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US indexes make small gains led by energy stocks


Energy stocks led the gainers as the price of crude oil rose for the fifth day in a row (AP)

Energy stocks led the gainers as the price of crude oil rose for the fifth day in a row (AP)

Energy stocks led the gainers as the price of crude oil rose for the fifth day in a row (AP)

US stock indexes made tiny gains on Monday as news of several corporate deals helped lift the market.

Energy stocks led the gainers as the price of crude oil rose for the fifth day in a row. Phone companies were the biggest laggard, while gold fell and the dollar weakened against the yen and the euro.

"There's not a lot of impetus to move markets today," said David Schiegoleit, managing director at the Private Client Reserve at US Bank. "The market is just biding time until we get more data."

The Standard & Poor's 500 index gained 1.62 points, or 0.1%, to 2,357.16, the Dow Jones industrial average rose 1.92 points, or 0.01%, to 20,658.02, and the Nasdaq composite index added 3.11 points, or 0.1%, to 5,880.93.

Bond prices rose. The 10-year Treasury yield fell to 2.36% from 2.38% late on Friday.

The major indexes veered lower soon after the market opened on Monday, but moved into positive territory by midday. They spent much of the afternoon drifting between small gains and losses.

Trading was mostly quiet ahead of the Good Friday holiday, when US markets will be closed. No major economic reports are due this week, though the next cycle of company earnings reports kicks off on Wednesday.

"There are a lot of things coming up on the horizon, with earnings, Fed-speak and things like that," said Mr Schiegoleit. "In terms of everything else, the market is in a wait-and-see mode."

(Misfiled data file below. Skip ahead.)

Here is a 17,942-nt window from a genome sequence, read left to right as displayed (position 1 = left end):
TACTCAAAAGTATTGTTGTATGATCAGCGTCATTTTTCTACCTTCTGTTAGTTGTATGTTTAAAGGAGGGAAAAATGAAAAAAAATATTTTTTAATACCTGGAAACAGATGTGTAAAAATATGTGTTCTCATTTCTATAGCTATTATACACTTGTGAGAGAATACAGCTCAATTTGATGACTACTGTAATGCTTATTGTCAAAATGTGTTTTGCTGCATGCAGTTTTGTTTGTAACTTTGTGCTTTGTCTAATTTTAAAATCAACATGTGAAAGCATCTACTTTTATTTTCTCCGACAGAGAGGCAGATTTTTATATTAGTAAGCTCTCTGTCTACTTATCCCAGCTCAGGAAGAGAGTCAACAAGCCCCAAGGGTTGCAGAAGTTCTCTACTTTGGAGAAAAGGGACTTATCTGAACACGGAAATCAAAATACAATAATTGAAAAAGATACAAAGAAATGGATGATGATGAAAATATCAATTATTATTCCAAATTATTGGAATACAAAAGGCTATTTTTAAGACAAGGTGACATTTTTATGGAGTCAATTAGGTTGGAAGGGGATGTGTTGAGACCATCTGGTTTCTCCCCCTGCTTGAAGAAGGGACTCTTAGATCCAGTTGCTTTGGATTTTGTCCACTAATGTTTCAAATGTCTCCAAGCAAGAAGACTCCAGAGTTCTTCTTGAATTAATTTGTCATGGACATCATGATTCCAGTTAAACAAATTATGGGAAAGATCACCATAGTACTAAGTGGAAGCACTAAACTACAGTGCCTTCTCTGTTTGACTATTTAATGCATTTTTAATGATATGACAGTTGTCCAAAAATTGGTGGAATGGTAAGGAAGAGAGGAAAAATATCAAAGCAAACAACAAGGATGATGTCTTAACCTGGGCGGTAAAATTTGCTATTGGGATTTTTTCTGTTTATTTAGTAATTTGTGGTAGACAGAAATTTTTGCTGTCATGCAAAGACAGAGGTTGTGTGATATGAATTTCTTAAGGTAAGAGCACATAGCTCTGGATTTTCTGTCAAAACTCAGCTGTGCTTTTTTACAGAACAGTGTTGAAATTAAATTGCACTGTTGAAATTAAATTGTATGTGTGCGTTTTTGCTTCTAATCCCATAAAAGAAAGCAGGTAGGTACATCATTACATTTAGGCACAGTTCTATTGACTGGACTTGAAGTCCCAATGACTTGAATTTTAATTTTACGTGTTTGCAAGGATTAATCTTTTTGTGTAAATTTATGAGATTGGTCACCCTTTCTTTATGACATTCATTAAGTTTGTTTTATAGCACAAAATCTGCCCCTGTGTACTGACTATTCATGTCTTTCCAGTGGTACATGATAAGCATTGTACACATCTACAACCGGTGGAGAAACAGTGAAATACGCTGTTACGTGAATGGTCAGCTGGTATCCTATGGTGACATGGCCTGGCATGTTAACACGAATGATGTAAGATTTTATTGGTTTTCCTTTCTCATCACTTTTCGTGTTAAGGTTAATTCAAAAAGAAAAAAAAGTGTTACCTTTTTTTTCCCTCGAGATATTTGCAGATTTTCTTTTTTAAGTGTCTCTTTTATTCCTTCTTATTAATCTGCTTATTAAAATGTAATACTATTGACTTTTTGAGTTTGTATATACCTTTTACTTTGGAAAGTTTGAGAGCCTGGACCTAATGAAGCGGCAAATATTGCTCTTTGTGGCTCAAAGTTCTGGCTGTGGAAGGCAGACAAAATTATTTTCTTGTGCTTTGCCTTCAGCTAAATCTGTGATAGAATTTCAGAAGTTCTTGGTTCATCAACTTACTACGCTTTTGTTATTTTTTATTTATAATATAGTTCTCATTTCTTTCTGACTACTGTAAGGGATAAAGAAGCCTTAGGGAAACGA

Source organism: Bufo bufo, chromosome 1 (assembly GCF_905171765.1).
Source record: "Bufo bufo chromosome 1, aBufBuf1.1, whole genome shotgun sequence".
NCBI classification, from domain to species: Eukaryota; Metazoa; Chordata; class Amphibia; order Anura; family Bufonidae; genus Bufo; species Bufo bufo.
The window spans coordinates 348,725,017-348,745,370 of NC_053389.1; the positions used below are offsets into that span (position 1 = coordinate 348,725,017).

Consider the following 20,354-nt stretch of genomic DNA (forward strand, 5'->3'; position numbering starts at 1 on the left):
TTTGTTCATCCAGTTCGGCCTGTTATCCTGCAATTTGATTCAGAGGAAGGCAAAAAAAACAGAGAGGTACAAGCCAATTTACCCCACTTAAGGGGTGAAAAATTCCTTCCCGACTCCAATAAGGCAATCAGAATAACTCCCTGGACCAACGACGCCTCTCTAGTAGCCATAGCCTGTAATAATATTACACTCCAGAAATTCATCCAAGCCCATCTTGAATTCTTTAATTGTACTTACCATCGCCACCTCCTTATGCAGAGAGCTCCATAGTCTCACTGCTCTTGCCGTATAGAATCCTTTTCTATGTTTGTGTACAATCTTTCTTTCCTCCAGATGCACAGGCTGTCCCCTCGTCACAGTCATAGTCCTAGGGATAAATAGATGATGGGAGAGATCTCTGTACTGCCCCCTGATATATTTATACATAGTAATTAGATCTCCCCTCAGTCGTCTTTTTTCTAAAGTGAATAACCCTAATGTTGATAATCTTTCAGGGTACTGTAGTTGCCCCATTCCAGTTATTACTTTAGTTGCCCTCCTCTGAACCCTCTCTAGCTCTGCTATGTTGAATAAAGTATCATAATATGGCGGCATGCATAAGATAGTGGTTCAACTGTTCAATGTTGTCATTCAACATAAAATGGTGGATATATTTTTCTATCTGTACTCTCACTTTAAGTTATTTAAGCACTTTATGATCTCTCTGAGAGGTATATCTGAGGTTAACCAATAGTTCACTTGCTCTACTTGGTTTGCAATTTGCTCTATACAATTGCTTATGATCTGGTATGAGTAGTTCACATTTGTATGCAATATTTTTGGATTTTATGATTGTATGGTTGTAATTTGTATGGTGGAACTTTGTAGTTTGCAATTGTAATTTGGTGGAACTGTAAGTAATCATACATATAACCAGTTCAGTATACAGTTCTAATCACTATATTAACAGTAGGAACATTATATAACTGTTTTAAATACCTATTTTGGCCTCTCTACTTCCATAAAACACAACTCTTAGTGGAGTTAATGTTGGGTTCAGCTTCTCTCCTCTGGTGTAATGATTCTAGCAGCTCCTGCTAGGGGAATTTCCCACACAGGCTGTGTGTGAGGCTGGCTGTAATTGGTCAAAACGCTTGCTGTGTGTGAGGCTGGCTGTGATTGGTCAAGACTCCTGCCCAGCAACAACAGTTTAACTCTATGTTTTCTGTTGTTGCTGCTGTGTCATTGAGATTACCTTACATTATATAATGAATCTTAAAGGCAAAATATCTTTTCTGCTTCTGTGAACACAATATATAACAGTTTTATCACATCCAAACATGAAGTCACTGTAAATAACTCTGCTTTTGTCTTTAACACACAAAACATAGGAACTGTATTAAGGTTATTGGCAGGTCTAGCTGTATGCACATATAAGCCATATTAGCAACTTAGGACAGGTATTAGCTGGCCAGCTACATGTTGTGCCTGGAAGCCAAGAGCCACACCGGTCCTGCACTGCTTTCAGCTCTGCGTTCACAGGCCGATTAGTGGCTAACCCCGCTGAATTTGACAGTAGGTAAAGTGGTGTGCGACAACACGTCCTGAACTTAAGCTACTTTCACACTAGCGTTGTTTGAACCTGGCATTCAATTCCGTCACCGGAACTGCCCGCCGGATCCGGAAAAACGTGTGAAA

Several oil industry stocks got a boost from rising crude prices. Hess climbed 1.92 dollars, or 4%, to 49.97 dollars. Rig operator Transocean rose 32 cents, or 2.6%, to 12.75 dollars.

Benchmark crude oil closed higher for the fifth day in a row, adding 84 cents, or 1.6%, to 53.08 dollars a barrel in New York. Brent crude, the standard for international oil prices, gained 74 cents, or 1.3%, at 55.98 dollars a barrel in London.

Trucking companies Swift Transportation and Knight Transportation agreed to combine in an all-stock deal. Swift shareholders will own a majority of the company, which will be called Knight-Swift Transportation Holdings. Swift's shares added 4.75 dollars, or 23.7 % , to 24.77 dollars, while Knight gained 4.10 dollars, or 13.4 % , to 34.75 dollars.

Straight Path Communications more than doubled after the wireless spectrum licence company agreed to be acquired by AT&T in a deal valued at 1.25 billion dollars. Straight Path's shares gained 55.16 dollars, or 151.2%, to 91.64 dollars. AT&T slipped 21 cents to 40.38 dollars.

The whiff of a potential company sale also drew investors to buy up shares in Whole Foods Market.

The company's stock jumped 10% after Jana Partners bought an 8.8% stake in the supermarket chain. Three Jana employees plan to run for spots on the board and seek to launch a review of options for the company, including a potential sale. The stock was the biggest gainer in the S&P 500, adding 3.10 dollars to 34.17 dollars.

A management change and brighter outlook helped lift Rent-A-Centre sharply higher.

The furniture and appliance rental company said Mark Speese, its founder and chairman, will return as chief executive. Mr Speese has been interim CEO for the last three months. Rent-A-Centre also issued an optimistic 2018 forecast. The stock climbed 69 cents, or 7.2%, to 10.29 dollars.

Major stock indexes overseas were mixed on Monday.

Germany's DAX inched down 0.2%, while France's CAC 40 lost 0.5%, and Britain's FTSE 100 was flat.

Earlier in Asia, Japan's benchmark Nikkei 225 added 0.7, while Australia's S&P/ASX 200 gained 0.9%, South Korea's Kospi fell 0.9%, and Hong Kong's Hang Seng was steady.

In other energy trading, wholesale petrol gained 1 cent to 1.76 dollars a gallon, heating oil rose 2 cents to 1.65 dollars a gallon, and natural gas slid 2 cents to 3.24 dollars per 1,000 cubic feet.

Among metals, gold finished down 3.40 dollars at 1,253.90 dollars, silver lost 24 cents to 17.92 dollars an ounce, and copper declined 4 cents to 2.60 dollars a pound.

In currency trading, the dollar fell to 110.94 yen from 111.15 late on Friday. The euro strengthened to 1.0596 dollars from 1.0588.